Cloud KMS helps customers implement scalable, centralized, fast cloud key management for their projects and apps on Google Cloud. As use of Cloud KMS has grown, many organizations have looked for ways to better understand crypto assets and to make more informed decisions around data management and compliance. In response, the Cloud KMS team is pleased to announce several new features to help customers meet goals around increased transparency, improved interoperability, and greater automation as they use Cloud KMS.
Transparency: Key Inventory Dashboard
One major request we’ve heard from our largest adopters of Cloud KMS is for improved transparency around their crypto inventory. The newly-launched Key Inventory Dashboard helps customers more easily explore, search, and review the keys used in their organization, all from one place in the Google Cloud Console.
Key Inventory Dashboard provides you comprehensive information about your cryptographic keys, details such as key name, creation date, latest/next rotation dates and rotation frequency, among many other attributes. These insights are comprehensively presented in table form, which makes it easy to sort and filter keys by various attributes.
The Key Inventory Dashboard is just the first step — stay tuned for announcements in the coming months about additional ways we’re bringing increased transparency to customers’ key inventory.
Today, customers need to use the Cloud KMS API to make use of Cloud KMS or Cloud HSM. But we know that many customers want (and sometimes need) to use the PKCS#11 standard to allow their applications to make use of Google Cloud cryptography. We want to support these needs while also giving customers more options for easily integrating their applications and infrastructure with Google Cloud.
Our Cloud KMS PKCS #11 Library – an open source project now in General Availability – allows you to access software keys in Cloud KMS or hardware keys in Cloud HSM and use them for encrypt and decrypt operations with the PKCS #11 v2.40 API. Additionally, we are announcing that this library is being made available as an open source project and we welcome the community’s contributions for possible inclusion in subsequent versions.
Our investment in the PKCS#11 library is one of several efforts to increase customer ease of integrating their applications and infrastructure with Google Cloud. As we continue to plan new ways for customers to make use of Cloud KMS, we welcome additional customer feedback about what encryption features and methods will be most helpful in bringing more data and workloads to Google Cloud.
Automation: Variable Key Destruction and Fast Key Deletion
Through improved automation, customers now have the ability to decide how long after they schedule a key for destruction that destruction will occur, as well as additional assurance about how quickly Google will fully purge customers’ destroyed key material.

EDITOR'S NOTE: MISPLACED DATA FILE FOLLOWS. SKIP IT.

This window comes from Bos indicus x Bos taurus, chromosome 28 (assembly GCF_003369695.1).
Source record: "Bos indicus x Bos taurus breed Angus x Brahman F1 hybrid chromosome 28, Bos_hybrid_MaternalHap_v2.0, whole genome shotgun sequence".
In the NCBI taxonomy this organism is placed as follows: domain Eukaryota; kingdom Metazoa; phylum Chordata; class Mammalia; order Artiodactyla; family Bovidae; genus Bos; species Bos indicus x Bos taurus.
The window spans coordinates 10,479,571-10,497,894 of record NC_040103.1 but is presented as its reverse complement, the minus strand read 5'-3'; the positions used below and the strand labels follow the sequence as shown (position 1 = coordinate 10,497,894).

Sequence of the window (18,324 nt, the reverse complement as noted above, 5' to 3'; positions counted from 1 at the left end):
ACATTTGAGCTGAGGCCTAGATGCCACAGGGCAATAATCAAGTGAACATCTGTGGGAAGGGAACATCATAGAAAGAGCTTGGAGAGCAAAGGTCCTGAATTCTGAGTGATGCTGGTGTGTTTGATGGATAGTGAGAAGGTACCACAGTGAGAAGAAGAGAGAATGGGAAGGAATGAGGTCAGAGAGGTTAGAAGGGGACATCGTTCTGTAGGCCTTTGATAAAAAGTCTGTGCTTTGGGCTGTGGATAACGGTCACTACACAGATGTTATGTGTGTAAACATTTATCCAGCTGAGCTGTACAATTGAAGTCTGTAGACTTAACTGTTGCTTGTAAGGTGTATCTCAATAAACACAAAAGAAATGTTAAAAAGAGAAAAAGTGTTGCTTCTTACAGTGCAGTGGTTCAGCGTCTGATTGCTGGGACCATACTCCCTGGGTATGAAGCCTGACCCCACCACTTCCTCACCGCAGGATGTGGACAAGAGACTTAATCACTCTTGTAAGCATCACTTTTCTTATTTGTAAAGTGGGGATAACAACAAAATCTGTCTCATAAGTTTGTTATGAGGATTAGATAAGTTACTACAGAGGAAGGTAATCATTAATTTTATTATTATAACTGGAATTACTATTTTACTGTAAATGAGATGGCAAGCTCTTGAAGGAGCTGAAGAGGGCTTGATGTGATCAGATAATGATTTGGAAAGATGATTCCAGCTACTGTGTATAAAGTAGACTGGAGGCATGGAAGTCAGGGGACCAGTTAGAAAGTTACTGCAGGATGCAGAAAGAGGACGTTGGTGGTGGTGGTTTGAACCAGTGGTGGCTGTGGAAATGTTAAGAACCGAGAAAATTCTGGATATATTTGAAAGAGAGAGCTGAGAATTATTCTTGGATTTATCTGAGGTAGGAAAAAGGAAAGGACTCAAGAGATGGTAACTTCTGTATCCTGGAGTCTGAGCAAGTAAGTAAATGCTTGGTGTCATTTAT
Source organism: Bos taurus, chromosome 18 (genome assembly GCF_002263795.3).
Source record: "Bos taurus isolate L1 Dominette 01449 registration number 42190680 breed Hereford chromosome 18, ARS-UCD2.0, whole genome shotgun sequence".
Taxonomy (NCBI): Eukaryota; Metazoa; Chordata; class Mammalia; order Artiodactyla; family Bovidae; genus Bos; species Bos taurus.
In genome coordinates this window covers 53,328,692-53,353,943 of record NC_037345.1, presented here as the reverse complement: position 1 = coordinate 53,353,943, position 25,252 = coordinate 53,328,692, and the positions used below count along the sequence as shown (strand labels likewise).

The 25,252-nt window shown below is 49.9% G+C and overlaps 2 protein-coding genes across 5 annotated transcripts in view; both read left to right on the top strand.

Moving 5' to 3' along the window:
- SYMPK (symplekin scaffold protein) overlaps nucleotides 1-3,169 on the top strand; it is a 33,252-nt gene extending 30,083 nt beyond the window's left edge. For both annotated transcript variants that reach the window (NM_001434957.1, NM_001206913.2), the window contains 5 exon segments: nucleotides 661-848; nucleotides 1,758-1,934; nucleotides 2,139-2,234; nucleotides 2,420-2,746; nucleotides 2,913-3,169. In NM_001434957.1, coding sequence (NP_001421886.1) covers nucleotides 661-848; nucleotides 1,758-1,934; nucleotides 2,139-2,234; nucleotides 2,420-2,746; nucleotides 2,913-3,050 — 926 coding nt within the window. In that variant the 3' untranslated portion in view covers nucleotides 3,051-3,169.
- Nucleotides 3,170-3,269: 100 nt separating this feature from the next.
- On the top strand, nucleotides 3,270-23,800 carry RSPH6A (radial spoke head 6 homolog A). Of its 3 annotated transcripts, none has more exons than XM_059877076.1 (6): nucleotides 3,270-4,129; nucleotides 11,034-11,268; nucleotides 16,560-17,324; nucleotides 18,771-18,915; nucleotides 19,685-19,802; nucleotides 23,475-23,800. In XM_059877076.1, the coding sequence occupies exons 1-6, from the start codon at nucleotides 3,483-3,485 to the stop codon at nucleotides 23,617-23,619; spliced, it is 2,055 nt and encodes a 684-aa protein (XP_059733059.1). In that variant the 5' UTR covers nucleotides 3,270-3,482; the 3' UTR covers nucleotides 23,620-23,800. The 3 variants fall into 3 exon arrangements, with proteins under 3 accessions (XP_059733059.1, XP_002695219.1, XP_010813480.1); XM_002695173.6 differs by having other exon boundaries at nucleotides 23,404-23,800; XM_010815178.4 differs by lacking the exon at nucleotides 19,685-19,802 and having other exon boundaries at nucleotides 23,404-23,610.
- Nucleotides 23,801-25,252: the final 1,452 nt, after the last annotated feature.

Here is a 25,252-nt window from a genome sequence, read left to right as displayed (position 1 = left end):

For newly created or imported software or hardware keys, customers may use our new Variable Key Destruction feature to specify a length of time between 0-120 days (for imported keys) and 1-120 days (for non-imported keys created within Google Cloud) that a key will remain in “Scheduled for destruction” state after a customer requests the key to be destroyed. This increased control and automation means that customers can specify the destruction window that is right for them. Customers who need to destroy keys very shortly after attempting to do so can rest assured that their keys will be destroyed more quickly; alternatively, those who want a longer window to prevent inadvertent key destruction may opt for this. In all cases, customers may specify a key destruction window that has day, hour, or even minute-level granularity.
Once a customer key has been destroyed, our new Fast Key Deletion functionality – rolling out by late October – will assure customers that all remnants of their destroyed key material will be fully purged from all parts of Google’s infrastructure. Fast Key Deletion reduces Google’s data deletion commitment on destroyed keys from 180 days to 45 days. This means that all traces of destroyed key material will now be completely removed from Google’s data centers no later than 45 days after the time of destruction.
While Google completely purges all key material that customers want to destroy, customers who import keys to Google Cloud now have new options to recover keys once they are destroyed. With the new Key Re-Import feature, imported keys previously listed in “Destroyed” state can be restored to “Enabled” by re-uploading the original key material. Re-Import can be conducted both via the command line interface as well as via Cloud Console. This allows customers with imported keys who purposefully destroyed a key or who accidentally destroyed a key to later reimport that key.
What’s Next for Cloud KMS
We’re continuing our work to make encryption from Google Cloud the most complete, secure, and easy-to-use of any major cloud provider. Stay tuned for further updates on how we’re working to deliver additional transparency, interoperability, and automation. As always, we welcome your feedback. To learn more about all the features of Cloud KMS, see our documentation.
By: Bradford Galiette (Product Manager) and Sonal Shah (Software Engineering Manager)
Source: Google Cloud Blog
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